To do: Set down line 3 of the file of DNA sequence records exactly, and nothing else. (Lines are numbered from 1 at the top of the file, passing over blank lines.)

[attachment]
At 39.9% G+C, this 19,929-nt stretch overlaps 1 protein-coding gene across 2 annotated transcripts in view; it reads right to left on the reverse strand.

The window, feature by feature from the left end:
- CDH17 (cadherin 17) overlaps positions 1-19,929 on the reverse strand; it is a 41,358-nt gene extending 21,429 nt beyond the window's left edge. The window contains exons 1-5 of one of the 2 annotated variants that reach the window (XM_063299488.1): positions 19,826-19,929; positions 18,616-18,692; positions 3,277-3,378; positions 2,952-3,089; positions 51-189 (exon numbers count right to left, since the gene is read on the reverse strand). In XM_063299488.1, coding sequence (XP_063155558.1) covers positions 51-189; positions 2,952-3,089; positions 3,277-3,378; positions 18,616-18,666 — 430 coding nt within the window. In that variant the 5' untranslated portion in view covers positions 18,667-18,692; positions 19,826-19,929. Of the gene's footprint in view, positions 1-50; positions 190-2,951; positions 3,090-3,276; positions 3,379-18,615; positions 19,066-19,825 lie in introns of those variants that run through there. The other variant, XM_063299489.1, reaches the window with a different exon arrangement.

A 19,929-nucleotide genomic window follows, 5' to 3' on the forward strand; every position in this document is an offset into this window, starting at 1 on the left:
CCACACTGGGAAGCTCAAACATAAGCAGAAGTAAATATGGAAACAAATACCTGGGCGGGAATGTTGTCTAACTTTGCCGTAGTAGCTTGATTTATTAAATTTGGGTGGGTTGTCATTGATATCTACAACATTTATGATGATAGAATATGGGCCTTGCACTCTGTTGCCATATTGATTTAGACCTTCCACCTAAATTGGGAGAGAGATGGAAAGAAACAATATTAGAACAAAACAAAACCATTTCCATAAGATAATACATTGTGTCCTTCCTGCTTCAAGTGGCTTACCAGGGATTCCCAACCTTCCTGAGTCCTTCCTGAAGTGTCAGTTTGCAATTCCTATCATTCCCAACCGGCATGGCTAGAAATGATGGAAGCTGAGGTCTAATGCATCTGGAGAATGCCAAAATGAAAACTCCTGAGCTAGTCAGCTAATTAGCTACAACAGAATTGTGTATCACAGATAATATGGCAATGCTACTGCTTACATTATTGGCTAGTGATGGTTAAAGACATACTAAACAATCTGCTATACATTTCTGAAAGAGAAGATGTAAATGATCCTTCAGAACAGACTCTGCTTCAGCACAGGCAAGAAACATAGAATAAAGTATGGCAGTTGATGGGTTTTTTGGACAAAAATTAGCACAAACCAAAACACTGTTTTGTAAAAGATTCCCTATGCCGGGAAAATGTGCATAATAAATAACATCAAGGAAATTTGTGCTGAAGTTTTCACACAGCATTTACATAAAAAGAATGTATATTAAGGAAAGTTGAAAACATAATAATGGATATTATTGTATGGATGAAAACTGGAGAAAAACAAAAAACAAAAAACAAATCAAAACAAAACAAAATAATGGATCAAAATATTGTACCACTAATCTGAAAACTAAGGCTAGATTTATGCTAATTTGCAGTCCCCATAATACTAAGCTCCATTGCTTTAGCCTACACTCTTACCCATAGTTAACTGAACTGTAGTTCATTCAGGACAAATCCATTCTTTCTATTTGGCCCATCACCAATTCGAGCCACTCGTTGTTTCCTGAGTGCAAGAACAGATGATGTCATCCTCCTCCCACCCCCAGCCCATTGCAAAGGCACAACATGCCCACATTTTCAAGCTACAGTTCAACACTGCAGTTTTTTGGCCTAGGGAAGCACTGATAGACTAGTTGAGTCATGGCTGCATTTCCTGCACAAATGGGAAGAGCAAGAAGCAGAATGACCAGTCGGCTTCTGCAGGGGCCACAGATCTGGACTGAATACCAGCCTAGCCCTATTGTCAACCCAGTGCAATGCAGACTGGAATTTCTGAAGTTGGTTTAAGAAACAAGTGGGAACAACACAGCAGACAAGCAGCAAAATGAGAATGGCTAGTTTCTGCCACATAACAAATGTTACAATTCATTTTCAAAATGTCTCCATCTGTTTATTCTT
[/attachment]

- CDH17 (cadherin 17) overlaps positions 1-19,929 on the reverse strand; it is a 41,358-nt gene extending 21,429 nt beyond the window's left edge. The window contains exons 1-5 of one of the 2 annotated variants that reach the window (XM_063299488.1): positions 19,826-19,929; positions 18,616-18,692; positions 3,277-3,378; positions 2,952-3,089; positions 51-189 (exon numbers count right to left, since the gene is read on the reverse strand). In XM_063299488.1, coding sequence (XP_063155558.1) covers positions 51-189; positions 2,952-3,089; positions 3,277-3,378; positions 18,616-18,666 — 430 coding nt within the window. In that variant the 5' untranslated portion in view covers positions 18,667-18,692; positions 19,826-19,929. Of the gene's footprint in view, positions 1-50; positions 190-2,951; positions 3,090-3,276; positions 3,379-18,615; positions 19,066-19,825 lie in introns of those variants that run through there. The other variant, XM_063299489.1, reaches the window with a different exon arrangement.